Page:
Wednesday, 18 June 2014


First and foremost, I’d like to express my appreciation to Maria Grazia for so graciously inviting me to post as a guest on her fabulous Web site!

My life in Austen began at age thirteen. Someone gave me a one-volume collection of all six novels, and in an idle moment, I started to read. I kept going, and going, till I had read all thousand-plus pages. Then I went back to page 1 and started again. Five times before I could be torn away to read anything else.

Like so many Janeites, I’ve often thought about why her work so obsessed me, and I think I have an answer, at least for myself. At that point in my life, I spent night after night attempting to construct a viable plan for how I could survive after running away from my guardian. As it turned out, I never did run away, because I never came up with a plan that seemed realistic. For me, Jane Austen was never about the romance (though that part is a lot of fun!)—her books have always been about how a young woman, finding herself in a world in which she is completely powerless, crafts a future that offers her security without loss of integrity. It’s about how you find that one place where you belong.

I escalated to channeling Jane Austen (so to speak) in college in the 1970s, long before such an activity had become the popular lifestyle that it is today. For my undergraduate thesis I tried to write a completion of her fragment The Watsons, but was dissuaded by my department and settled for writing a study of it instead. A little later, I was given the opportunity to create a dictionary of Jane Austen’s life and works, which was published as part of The Jane Austen Companion in 1986.

Life ensued, but Jane Austen remained ever-present in the back of my mind. Confronted with life’s absurdities, I would always find amusement in describing them in her words. From there, it was a short step to imagining her miraculously transported into the modern world, sitting by my side as we laughed at the folly and eccentricities we encountered. What would Jane Austen say?
And then, one day, there she was, sitting in the passenger seat of my car looking a bit ruffled and not entirely pleased. Once I had overcome my astonishment, I collected my wits sufficiently to explain the basics of modern life to her. We quickly came to an understanding, whereby I would cope with the mundanities of everyday life—serve as a substitute Cassandra, if you will—leaving her free to write in her own inimitable style about everything she observed. The result of this collaboration is the forthcoming novel An Obstinate, Headstrong Girl, By a Lady, in which our anonymous authoress rediscovers the Bennet family and Mr. Darcy in the Santa Ynez Valley of California in the year 1999. Readers will find that despite the disorientation she suffered upon being whisked away from Chawton into America on the eve of the twenty-first century, the redoubtable Jane was nevertheless fully up to the task of skewering and celebrating modern life—not to mention helping her characters to find true love. . . .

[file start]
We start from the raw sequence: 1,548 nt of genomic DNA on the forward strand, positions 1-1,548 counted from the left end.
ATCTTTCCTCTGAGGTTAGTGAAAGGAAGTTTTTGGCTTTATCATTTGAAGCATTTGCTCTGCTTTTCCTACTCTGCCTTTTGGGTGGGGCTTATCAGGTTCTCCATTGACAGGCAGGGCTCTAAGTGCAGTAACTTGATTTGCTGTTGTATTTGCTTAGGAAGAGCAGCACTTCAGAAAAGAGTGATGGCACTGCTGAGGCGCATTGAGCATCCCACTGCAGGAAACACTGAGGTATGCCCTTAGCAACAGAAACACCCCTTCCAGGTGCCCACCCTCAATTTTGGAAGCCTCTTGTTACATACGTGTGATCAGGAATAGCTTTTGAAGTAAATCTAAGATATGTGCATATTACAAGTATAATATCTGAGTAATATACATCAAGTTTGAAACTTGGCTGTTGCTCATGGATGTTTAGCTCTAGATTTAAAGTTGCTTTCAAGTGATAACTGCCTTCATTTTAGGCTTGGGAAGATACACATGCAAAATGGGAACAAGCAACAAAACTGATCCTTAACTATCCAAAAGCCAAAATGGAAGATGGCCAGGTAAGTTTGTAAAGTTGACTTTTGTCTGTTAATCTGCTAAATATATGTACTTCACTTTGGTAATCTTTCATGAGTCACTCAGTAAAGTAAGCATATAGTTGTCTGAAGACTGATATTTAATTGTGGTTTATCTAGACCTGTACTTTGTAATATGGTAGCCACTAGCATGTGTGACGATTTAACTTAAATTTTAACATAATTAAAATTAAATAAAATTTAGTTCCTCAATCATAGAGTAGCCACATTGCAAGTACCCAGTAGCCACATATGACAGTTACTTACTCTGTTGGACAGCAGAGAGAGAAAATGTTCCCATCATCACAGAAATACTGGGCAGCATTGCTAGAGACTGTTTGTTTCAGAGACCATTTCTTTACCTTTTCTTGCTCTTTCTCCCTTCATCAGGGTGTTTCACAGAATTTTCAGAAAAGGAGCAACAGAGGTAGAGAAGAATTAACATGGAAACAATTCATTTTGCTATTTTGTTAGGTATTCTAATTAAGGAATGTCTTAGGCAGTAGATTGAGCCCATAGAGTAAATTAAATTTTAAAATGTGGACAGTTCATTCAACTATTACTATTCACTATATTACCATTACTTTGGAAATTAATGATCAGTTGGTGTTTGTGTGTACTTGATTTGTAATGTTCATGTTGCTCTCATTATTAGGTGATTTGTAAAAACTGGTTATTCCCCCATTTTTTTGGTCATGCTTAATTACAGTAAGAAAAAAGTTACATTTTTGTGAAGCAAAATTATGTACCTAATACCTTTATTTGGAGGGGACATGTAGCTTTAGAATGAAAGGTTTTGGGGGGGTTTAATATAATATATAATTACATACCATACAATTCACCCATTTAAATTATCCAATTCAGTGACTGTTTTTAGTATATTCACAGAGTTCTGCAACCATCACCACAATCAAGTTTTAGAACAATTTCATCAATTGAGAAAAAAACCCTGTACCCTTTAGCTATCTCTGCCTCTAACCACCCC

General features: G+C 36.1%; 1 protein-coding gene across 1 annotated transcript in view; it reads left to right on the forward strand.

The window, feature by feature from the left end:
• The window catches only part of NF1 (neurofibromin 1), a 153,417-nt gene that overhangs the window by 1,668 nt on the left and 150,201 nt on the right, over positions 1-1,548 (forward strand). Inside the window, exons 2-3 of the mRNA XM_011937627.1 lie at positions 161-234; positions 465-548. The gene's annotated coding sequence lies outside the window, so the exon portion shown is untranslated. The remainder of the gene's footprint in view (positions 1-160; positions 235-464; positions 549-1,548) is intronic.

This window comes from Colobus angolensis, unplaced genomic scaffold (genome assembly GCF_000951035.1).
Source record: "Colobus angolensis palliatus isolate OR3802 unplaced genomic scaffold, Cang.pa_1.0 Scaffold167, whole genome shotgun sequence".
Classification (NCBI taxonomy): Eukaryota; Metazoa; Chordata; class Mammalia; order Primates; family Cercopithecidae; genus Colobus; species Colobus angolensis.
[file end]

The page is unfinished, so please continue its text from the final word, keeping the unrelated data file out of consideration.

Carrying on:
Abigail Bok


Ceri T said...

This looks like a fun idea for a book! I like your action Jane too, she looks like she's about to start fighting that book :)

Abigail Bok said...

Thanks for the kind words, Ceri T! I have a caption for the photo with action Jane: "Jane Austen confronts the elegant boxed edition of her play Sir Charles Grandison, aghast to discover that even the slightest of her compositions is now considered worthy of close scholarly scrutiny."

Natsu Uaganda said...

Get Hourly profit for 200 hours on every hour without any risk and without any work, best business plans ever